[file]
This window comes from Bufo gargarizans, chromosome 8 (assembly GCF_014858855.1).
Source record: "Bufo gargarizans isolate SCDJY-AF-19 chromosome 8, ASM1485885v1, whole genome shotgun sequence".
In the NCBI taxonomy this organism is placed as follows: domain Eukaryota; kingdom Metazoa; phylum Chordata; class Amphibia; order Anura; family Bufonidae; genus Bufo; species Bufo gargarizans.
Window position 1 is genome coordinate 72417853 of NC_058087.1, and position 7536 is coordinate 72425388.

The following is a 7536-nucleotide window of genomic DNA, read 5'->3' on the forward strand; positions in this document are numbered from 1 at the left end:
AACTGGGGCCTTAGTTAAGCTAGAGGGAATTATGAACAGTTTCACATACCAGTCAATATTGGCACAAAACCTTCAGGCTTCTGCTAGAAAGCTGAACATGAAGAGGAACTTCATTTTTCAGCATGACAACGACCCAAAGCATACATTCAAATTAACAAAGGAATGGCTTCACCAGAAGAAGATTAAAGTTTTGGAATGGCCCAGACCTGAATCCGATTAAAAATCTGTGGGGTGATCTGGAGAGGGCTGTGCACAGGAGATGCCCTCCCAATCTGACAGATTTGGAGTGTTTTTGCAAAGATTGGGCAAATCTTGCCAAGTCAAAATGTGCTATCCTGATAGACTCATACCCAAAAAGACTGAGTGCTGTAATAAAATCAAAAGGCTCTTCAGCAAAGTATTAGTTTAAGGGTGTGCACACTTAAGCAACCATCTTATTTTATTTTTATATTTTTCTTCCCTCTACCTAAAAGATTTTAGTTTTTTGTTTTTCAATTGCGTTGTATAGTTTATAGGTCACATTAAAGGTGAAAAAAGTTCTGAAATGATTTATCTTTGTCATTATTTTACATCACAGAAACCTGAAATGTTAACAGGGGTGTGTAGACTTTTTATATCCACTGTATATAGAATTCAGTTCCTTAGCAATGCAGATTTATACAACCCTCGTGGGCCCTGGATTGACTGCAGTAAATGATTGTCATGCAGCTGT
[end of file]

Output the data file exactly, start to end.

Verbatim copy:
This window comes from Bufo gargarizans, chromosome 8 (assembly GCF_014858855.1).
Source record: "Bufo gargarizans isolate SCDJY-AF-19 chromosome 8, ASM1485885v1, whole genome shotgun sequence".
In the NCBI taxonomy this organism is placed as follows: domain Eukaryota; kingdom Metazoa; phylum Chordata; class Amphibia; order Anura; family Bufonidae; genus Bufo; species Bufo gargarizans.
Window position 1 is genome coordinate 72417853 of NC_058087.1, and position 7536 is coordinate 72425388.

The following is a 7536-nucleotide window of genomic DNA, read 5'->3' on the forward strand; positions in this document are numbered from 1 at the left end:
AACTGGGGCCTTAGTTAAGCTAGAGGGAATTATGAACAGTTTCACATACCAGTCAATATTGGCACAAAACCTTCAGGCTTCTGCTAGAAAGCTGAACATGAAGAGGAACTTCATTTTTCAGCATGACAACGACCCAAAGCATACATTCAAATTAACAAAGGAATGGCTTCACCAGAAGAAGATTAAAGTTTTGGAATGGCCCAGACCTGAATCCGATTAAAAATCTGTGGGGTGATCTGGAGAGGGCTGTGCACAGGAGATGCCCTCCCAATCTGACAGATTTGGAGTGTTTTTGCAAAGATTGGGCAAATCTTGCCAAGTCAAAATGTGCTATCCTGATAGACTCATACCCAAAAAGACTGAGTGCTGTAATAAAATCAAAAGGCTCTTCAGCAAAGTATTAGTTTAAGGGTGTGCACACTTAAGCAACCATCTTATTTTATTTTTATATTTTTCTTCCCTCTACCTAAAAGATTTTAGTTTTTTGTTTTTCAATTGCGTTGTATAGTTTATAGGTCACATTAAAGGTGAAAAAAGTTCTGAAATGATTTATCTTTGTCATTATTTTACATCACAGAAACCTGAAATGTTAACAGGGGTGTGTAGACTTTTTATATCCACTGTATATAGAATTCAGTTCCTTAGCAATGCAGATTTATACAACCCTCGTGGGCCCTGGATTGACTGCAGTAAATGATTGTCATGCAGCTGT